The company says: “Both poliovirus and coronavirus are positive-strand RNA viruses and they may induce and be affected by common innate immunity mechanisms. Recent reports indicate that COVID-19 may result in suppressed innate immune responses.
“Early clinical studies showed that oral polio vaccine (OPV) protected against poliomyelitis, in addition to reducing the number of other viruses that could be isolated from immunized children, compared with placebo recipients.
“Large-scale clinical studies of OPV for non-specific prevention of diseases were carried out in the 1960s and 1970s. These involved more than 60,000 individuals and showed that OPV was effective against influenza virus infection, reducing morbidity 3.8-fold on average.
“SARS-CoV-2 viruses (Covid-19) can directly invade the nervous system of patients, instead of injuring the nervous system through the immune response. It was observed that patients surviving Covid-19 are at high risk for subsequent development of neurological disease and in particular Alzheimer’s disease.”
6) MJM Bonten (unable to locate this company’s website), with assistance from the Australian and New Zealand Intensive Care Research Centre, Medical Research Institute of New Zealand, and others, is performing a randomised trial of REMAP-CAP for community-acquired pneumonia.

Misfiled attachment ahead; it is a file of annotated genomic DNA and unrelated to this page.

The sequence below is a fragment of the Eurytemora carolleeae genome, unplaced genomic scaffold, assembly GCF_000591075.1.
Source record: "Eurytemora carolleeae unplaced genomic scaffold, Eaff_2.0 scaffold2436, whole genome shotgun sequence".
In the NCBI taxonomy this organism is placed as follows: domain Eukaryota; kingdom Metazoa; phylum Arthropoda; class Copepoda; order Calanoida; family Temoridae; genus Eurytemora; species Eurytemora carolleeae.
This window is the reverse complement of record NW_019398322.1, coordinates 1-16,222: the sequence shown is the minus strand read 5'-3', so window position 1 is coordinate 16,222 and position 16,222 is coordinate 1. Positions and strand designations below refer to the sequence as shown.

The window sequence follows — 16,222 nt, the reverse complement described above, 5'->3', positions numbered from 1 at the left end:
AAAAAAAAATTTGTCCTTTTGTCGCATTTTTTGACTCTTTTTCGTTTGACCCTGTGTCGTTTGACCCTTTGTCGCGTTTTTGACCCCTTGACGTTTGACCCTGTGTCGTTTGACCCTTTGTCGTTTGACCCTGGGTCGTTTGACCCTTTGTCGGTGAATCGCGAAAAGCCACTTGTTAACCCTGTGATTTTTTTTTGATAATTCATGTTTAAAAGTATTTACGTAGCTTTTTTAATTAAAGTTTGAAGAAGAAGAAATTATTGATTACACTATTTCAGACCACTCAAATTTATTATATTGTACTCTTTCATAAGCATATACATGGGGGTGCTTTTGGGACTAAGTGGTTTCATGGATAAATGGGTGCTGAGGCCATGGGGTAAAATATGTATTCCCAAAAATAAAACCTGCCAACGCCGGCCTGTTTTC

It’s drug trial page states: “Patients with pneumonia who are being treated in an ICU will receive therapy that consists of many different treatments, as many as 20 or 30. These treatments act together to treat both the infection and its effects on the body.
“When treating a patient, doctors choose from many different treatments, most of which are known or believed to be safe and effective. However, doctors don’t always know which treatment option is the better one, as individuals or groups of individuals may respond differently. This study aims to help doctors understand which treatments work best.
“This clinical study has been designed in a way that allows the information from patients already in the study to help new patients joining the study. Most studies aren’t able to do that.
“The purpose of this study is to evaluate the effect of a range of interventions to improve outcome of patients admitted to intensive care with community-acquired pneumonia. In addition, REMAP-CAP provides and adaptive research platform for evaluation of multiple treatment modalities in the event of a respiratory pandemic resulting in critical illness. REMAP-COVID is a sub-platform of REMAP-CAP that evaluates treatments specific to COVID-19.”
7) Out of France is Valneva which is trialing VLA2001. In a statement, the company says: “As part of the product development strategy, Valneva has completed recruitment of 306 volunteers aged 56 years and older in New Zealand into its VLA2001-304 trial and expects topline data in early 2022.
“Valneva has also announced the start of recruitment of adolescents as an expansion of the Cov-Compare trial.
“The Company is preparing for trials in children (5-12 years of age) and a Valneva sponsored booster trial to evaluate VLA2001’s booster performance for people in need of a booster.”